Information Rich Programming with F# 3.0

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Description

Modern programming thrives on rich spaces of data, information and services. F# 3.0 brings integrated support for Information Rich Programming to the .NET platform. F# Type Providers and F# Queries greatly simplify data-rich analytical programming, allowing programmers to easily access and manipulate a variety of data sources. In this talk, I'll introduce these exciting new features and how they can be used to leverage technologies such as OData, SQL Server, WSDL services, SharePoint, and Windows Azure Marketplace.

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F#

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2

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The Discussion

  • User profile image
    Luna

    The talk was quite inspiring. I also think that stuff like that is the way to go, at least for non-performance critical apps.

    But I think the very first comparison with C# was a real bad choice ^^. You may fool the noobs but with a crowd like that, I am sure I am not the only who noticed that your C# boilerplate was contrived. The five lines of F# for the command pattern translate almost without any additional characters to their C# equivalent, at least if you use C#4 and don't restrict yourself to C#2. BTW, the F# code shown there does NOT the same, it does a lot less... Not that I am not convinced that in F# one can write some stuff more compact and concise but trying to fool the audience usually leaves a bad impression. Instead find a better example and I bet there are plenty!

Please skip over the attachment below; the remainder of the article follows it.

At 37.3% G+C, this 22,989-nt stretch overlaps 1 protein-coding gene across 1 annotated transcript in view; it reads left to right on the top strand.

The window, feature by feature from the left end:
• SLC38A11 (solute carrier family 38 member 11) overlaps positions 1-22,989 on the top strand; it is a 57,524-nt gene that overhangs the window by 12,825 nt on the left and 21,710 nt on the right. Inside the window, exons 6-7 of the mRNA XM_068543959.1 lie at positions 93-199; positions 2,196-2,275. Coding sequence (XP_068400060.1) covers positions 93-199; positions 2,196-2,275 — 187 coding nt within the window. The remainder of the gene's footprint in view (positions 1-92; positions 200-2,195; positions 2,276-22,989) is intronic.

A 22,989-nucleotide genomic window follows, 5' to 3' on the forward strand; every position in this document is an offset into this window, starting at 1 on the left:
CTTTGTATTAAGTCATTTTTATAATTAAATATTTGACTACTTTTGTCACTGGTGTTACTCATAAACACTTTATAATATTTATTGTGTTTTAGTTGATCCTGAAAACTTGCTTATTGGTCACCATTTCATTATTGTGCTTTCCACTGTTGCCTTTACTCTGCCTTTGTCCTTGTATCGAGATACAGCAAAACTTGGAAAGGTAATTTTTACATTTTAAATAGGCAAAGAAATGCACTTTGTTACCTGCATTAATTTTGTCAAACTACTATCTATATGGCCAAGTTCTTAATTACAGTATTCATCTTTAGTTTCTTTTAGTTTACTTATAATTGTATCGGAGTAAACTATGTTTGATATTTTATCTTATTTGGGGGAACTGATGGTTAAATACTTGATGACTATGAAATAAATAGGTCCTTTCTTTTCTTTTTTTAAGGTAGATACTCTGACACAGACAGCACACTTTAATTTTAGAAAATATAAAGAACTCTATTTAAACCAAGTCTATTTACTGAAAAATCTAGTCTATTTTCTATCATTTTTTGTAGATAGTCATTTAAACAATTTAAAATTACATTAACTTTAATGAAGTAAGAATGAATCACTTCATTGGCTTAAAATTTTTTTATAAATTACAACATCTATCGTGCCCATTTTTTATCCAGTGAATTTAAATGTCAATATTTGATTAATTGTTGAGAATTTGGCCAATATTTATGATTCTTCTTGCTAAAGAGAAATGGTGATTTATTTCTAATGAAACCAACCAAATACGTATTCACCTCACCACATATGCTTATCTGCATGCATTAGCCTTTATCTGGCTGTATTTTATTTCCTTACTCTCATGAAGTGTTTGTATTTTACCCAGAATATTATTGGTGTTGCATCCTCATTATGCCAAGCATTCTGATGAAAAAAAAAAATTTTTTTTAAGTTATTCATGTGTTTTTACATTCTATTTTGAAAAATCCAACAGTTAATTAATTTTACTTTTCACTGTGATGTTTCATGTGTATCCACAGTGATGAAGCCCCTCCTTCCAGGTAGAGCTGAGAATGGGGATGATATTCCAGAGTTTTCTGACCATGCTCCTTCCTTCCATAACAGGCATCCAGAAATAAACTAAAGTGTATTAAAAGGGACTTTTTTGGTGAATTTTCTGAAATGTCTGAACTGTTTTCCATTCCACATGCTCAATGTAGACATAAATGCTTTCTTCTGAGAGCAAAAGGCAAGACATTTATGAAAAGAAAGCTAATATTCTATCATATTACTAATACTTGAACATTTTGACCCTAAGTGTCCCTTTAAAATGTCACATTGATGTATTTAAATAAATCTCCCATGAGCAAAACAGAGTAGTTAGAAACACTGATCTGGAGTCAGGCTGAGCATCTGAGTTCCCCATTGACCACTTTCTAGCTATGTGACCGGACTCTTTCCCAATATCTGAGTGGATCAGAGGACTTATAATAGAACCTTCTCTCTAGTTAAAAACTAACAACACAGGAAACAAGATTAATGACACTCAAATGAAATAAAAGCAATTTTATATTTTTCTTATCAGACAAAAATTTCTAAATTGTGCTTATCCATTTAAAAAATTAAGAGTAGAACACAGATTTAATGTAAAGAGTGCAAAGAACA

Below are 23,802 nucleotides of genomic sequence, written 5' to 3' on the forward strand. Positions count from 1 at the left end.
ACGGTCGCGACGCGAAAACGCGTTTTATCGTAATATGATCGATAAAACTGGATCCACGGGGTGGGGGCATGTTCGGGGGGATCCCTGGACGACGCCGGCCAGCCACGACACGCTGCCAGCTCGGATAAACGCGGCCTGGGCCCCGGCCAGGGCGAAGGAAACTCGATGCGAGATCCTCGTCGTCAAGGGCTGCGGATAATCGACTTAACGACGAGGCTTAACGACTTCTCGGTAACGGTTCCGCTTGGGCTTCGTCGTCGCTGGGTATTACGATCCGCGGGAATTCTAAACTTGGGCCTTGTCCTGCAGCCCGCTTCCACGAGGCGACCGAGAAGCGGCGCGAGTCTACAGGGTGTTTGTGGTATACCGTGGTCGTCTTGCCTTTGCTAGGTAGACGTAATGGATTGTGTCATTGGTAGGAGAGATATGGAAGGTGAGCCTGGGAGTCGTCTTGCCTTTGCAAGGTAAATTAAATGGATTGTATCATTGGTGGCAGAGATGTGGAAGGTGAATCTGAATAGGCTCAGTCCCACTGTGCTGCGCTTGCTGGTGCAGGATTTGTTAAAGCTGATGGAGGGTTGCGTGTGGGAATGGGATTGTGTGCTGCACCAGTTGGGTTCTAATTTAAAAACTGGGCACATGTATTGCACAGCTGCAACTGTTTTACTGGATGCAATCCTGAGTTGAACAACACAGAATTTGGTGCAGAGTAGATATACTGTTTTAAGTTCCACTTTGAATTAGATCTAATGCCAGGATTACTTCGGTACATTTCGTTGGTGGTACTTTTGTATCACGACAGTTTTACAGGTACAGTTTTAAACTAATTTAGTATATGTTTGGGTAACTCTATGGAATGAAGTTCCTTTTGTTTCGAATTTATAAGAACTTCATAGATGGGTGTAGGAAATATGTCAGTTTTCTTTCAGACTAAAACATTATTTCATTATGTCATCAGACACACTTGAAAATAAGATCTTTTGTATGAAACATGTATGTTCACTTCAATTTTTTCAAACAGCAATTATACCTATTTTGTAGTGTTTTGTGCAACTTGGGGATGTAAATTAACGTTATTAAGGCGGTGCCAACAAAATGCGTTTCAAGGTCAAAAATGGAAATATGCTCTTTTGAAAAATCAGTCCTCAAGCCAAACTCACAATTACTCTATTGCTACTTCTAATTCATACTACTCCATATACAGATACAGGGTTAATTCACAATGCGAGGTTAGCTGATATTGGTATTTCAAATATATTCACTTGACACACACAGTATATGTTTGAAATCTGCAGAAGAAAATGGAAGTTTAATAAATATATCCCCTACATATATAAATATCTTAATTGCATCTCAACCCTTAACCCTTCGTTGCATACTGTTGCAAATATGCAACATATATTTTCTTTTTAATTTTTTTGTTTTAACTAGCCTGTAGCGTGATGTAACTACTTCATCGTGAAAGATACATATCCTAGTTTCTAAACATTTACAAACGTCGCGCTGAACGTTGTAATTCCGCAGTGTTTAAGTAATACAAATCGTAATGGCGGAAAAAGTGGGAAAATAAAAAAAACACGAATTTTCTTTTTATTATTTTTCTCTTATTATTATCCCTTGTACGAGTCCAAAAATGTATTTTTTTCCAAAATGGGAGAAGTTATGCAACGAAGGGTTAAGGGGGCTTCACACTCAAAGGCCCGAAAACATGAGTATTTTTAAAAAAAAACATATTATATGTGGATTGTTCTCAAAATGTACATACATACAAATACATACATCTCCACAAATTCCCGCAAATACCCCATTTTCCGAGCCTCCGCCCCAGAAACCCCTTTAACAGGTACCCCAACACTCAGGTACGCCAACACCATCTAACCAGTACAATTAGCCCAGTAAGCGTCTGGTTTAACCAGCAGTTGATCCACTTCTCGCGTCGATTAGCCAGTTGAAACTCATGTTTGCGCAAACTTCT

• User profile image
    Trillian

    The F# information rich programming concept was kind of an eye opener for me. It makes a lot of sense to strongly type external data sources in this way. I find it very interesting to watch where F# is going, even though I don't use it myself.

    I also want to +1 Luna's comment about the contrived C# code. A dishonest comparison like this is far from the best way to win over new developers. I'm sure you can do better.

  • User profile image
    tertl3

    i enjoyed this talk and being kinda new to programming.  I really like the .NET platform although I never use VB.  I look forward to win8 and seeing the new languages that will come the winRT.  my blog http://williamsadventures.wordpress.com/category/intro/.  See u around the bends friends.

  • User profile image
    Moondevil

    While I enjoyed the talk, I got disappointed that the future of F# part did not address the 2nd class status that F# seems currently to enjoy in Visual Studio.

    I for one would like to have proper F# support for Web development, WP and Windows 8 in Visual Studio.

  • User profile image
    Donna​Malayeri

    @Luna--good point. I should probably have said OO style with C#, rather than just C#. You're right that if I used lambdas in C#, it would have been much more succint. Generally, the OO-style command pattern seems very prevalent, possibly because the language in general is very object-oriented.

  • User profile image
    jemiller

    This is pretty cool. I'm wondering if the type provider feature will eventually carry over to C# as well. I wonder what that would mean for something like Entity Framework.

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